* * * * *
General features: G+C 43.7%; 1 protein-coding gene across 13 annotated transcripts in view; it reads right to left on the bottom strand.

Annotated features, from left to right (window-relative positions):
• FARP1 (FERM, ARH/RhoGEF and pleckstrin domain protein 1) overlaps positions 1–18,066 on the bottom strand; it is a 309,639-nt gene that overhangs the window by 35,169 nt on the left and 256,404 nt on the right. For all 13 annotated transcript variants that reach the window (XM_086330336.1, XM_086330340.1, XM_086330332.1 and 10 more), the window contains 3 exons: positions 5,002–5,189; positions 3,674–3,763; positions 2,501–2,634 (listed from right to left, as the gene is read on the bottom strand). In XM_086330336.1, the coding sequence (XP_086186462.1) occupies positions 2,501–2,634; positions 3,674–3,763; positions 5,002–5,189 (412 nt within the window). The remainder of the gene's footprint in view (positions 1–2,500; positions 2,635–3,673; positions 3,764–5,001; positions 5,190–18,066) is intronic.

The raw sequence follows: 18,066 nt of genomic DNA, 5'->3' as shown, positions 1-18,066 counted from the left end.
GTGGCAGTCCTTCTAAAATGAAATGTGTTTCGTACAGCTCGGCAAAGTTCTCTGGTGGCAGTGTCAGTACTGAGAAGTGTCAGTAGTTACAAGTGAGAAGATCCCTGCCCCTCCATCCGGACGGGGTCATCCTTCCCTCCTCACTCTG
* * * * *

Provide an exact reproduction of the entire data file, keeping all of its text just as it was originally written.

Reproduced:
General features: G+C 43.7%; 1 protein-coding gene across 13 annotated transcripts in view; it reads right to left on the bottom strand.

Annotated features, from left to right (window-relative positions):
• FARP1 (FERM, ARH/RhoGEF and pleckstrin domain protein 1) overlaps positions 1–18,066 on the bottom strand; it is a 309,639-nt gene that overhangs the window by 35,169 nt on the left and 256,404 nt on the right. For all 13 annotated transcript variants that reach the window (XM_086330336.1, XM_086330340.1, XM_086330332.1 and 10 more), the window contains 3 exons: positions 5,002–5,189; positions 3,674–3,763; positions 2,501–2,634 (listed from right to left, as the gene is read on the bottom strand). In XM_086330336.1, the coding sequence (XP_086186462.1) occupies positions 2,501–2,634; positions 3,674–3,763; positions 5,002–5,189 (412 nt within the window). The remainder of the gene's footprint in view (positions 1–2,500; positions 2,635–3,673; positions 3,764–5,001; positions 5,190–18,066) is intronic.

The raw sequence follows: 18,066 nt of genomic DNA, 5'->3' as shown, positions 1-18,066 counted from the left end.
GTGGCAGTCCTTCTAAAATGAAATGTGTTTCGTACAGCTCGGCAAAGTTCTCTGGTGGCAGTGTCAGTACTGAGAAGTGTCAGTAGTTACAAGTGAGAAGATCCCTGCCCCTCCATCCGGACGGGGTCATCCTTCCCTCCTCACTCTG